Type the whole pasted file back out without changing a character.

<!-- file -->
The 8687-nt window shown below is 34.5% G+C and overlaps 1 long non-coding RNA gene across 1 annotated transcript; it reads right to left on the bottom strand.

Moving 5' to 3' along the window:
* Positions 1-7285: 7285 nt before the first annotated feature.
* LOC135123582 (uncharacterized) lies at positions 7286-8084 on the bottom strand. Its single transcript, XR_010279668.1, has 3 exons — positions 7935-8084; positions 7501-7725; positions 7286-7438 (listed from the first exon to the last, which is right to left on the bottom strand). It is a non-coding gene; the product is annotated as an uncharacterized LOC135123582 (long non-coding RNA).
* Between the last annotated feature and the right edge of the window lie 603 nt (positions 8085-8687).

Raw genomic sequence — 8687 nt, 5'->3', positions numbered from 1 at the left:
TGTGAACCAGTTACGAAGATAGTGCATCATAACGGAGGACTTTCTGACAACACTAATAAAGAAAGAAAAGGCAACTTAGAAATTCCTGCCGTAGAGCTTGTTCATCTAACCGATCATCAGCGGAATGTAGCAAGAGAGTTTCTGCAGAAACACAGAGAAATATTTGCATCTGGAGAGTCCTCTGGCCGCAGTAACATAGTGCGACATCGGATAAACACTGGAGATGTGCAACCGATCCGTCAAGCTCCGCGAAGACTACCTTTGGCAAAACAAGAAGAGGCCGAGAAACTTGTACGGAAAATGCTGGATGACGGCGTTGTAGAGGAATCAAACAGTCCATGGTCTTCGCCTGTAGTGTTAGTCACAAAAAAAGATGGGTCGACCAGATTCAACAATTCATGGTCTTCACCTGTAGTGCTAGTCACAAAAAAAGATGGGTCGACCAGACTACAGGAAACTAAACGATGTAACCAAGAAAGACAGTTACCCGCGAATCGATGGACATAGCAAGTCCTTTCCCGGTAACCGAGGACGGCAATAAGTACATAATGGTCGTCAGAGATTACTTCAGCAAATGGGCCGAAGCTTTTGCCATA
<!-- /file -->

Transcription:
The 8687-nt window shown below is 34.5% G+C and overlaps 1 long non-coding RNA gene across 1 annotated transcript; it reads right to left on the bottom strand.

Moving 5' to 3' along the window:
* Positions 1-7285: 7285 nt before the first annotated feature.
* LOC135123582 (uncharacterized) lies at positions 7286-8084 on the bottom strand. Its single transcript, XR_010279668.1, has 3 exons — positions 7935-8084; positions 7501-7725; positions 7286-7438 (listed from the first exon to the last, which is right to left on the bottom strand). It is a non-coding gene; the product is annotated as an uncharacterized LOC135123582 (long non-coding RNA).
* Between the last annotated feature and the right edge of the window lie 603 nt (positions 8085-8687).

Raw genomic sequence — 8687 nt, 5'->3', positions numbered from 1 at the left:
TGTGAACCAGTTACGAAGATAGTGCATCATAACGGAGGACTTTCTGACAACACTAATAAAGAAAGAAAAGGCAACTTAGAAATTCCTGCCGTAGAGCTTGTTCATCTAACCGATCATCAGCGGAATGTAGCAAGAGAGTTTCTGCAGAAACACAGAGAAATATTTGCATCTGGAGAGTCCTCTGGCCGCAGTAACATAGTGCGACATCGGATAAACACTGGAGATGTGCAACCGATCCGTCAAGCTCCGCGAAGACTACCTTTGGCAAAACAAGAAGAGGCCGAGAAACTTGTACGGAAAATGCTGGATGACGGCGTTGTAGAGGAATCAAACAGTCCATGGTCTTCGCCTGTAGTGTTAGTCACAAAAAAAGATGGGTCGACCAGATTCAACAATTCATGGTCTTCACCTGTAGTGCTAGTCACAAAAAAAGATGGGTCGACCAGACTACAGGAAACTAAACGATGTAACCAAGAAAGACAGTTACCCGCGAATCGATGGACATAGCAAGTCCTTTCCCGGTAACCGAGGACGGCAATAAGTACATAATGGTCGTCAGAGATTACTTCAGCAAATGGGCCGAAGCTTTTGCCATA